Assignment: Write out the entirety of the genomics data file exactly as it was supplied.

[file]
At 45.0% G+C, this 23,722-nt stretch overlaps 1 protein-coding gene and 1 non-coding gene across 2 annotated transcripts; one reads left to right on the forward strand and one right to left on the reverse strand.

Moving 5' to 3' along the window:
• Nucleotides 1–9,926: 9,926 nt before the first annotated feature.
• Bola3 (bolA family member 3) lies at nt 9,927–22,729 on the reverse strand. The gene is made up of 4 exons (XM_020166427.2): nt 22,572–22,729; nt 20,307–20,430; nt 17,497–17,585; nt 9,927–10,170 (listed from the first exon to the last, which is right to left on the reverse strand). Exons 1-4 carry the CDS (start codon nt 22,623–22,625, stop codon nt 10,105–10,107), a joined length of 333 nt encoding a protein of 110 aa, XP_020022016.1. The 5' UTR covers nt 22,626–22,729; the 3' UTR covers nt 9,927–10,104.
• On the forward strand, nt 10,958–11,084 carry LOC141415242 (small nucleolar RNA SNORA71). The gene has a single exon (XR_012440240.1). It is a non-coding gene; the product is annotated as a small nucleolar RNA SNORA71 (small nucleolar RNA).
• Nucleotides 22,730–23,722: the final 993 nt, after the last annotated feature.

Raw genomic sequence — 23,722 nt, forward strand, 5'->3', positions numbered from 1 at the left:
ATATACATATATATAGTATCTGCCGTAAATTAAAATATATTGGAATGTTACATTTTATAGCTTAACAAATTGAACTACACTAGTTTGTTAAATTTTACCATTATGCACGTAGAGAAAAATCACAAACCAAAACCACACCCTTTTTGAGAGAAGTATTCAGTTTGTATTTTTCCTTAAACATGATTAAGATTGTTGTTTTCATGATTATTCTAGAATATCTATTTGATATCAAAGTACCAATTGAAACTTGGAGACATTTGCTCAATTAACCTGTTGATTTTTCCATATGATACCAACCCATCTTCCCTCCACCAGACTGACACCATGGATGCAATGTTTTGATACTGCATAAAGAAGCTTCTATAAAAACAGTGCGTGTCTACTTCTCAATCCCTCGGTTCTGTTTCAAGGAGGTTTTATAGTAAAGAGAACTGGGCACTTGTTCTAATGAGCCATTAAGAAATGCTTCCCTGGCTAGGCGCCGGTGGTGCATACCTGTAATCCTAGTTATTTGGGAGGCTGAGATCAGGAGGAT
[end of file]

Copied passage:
At 45.0% G+C, this 23,722-nt stretch overlaps 1 protein-coding gene and 1 non-coding gene across 2 annotated transcripts; one reads left to right on the forward strand and one right to left on the reverse strand.

Moving 5' to 3' along the window:
• Nucleotides 1–9,926: 9,926 nt before the first annotated feature.
• Bola3 (bolA family member 3) lies at nt 9,927–22,729 on the reverse strand. The gene is made up of 4 exons (XM_020166427.2): nt 22,572–22,729; nt 20,307–20,430; nt 17,497–17,585; nt 9,927–10,170 (listed from the first exon to the last, which is right to left on the reverse strand). Exons 1-4 carry the CDS (start codon nt 22,623–22,625, stop codon nt 10,105–10,107), a joined length of 333 nt encoding a protein of 110 aa, XP_020022016.1. The 5' UTR covers nt 22,626–22,729; the 3' UTR covers nt 9,927–10,104.
• On the forward strand, nt 10,958–11,084 carry LOC141415242 (small nucleolar RNA SNORA71). The gene has a single exon (XR_012440240.1). It is a non-coding gene; the product is annotated as a small nucleolar RNA SNORA71 (small nucleolar RNA).
• Nucleotides 22,730–23,722: the final 993 nt, after the last annotated feature.

Raw genomic sequence — 23,722 nt, forward strand, 5'->3', positions numbered from 1 at the left:
ATATACATATATATAGTATCTGCCGTAAATTAAAATATATTGGAATGTTACATTTTATAGCTTAACAAATTGAACTACACTAGTTTGTTAAATTTTACCATTATGCACGTAGAGAAAAATCACAAACCAAAACCACACCCTTTTTGAGAGAAGTATTCAGTTTGTATTTTTCCTTAAACATGATTAAGATTGTTGTTTTCATGATTATTCTAGAATATCTATTTGATATCAAAGTACCAATTGAAACTTGGAGACATTTGCTCAATTAACCTGTTGATTTTTCCATATGATACCAACCCATCTTCCCTCCACCAGACTGACACCATGGATGCAATGTTTTGATACTGCATAAAGAAGCTTCTATAAAAACAGTGCGTGTCTACTTCTCAATCCCTCGGTTCTGTTTCAAGGAGGTTTTATAGTAAAGAGAACTGGGCACTTGTTCTAATGAGCCATTAAGAAATGCTTCCCTGGCTAGGCGCCGGTGGTGCATACCTGTAATCCTAGTTATTTGGGAGGCTGAGATCAGGAGGAT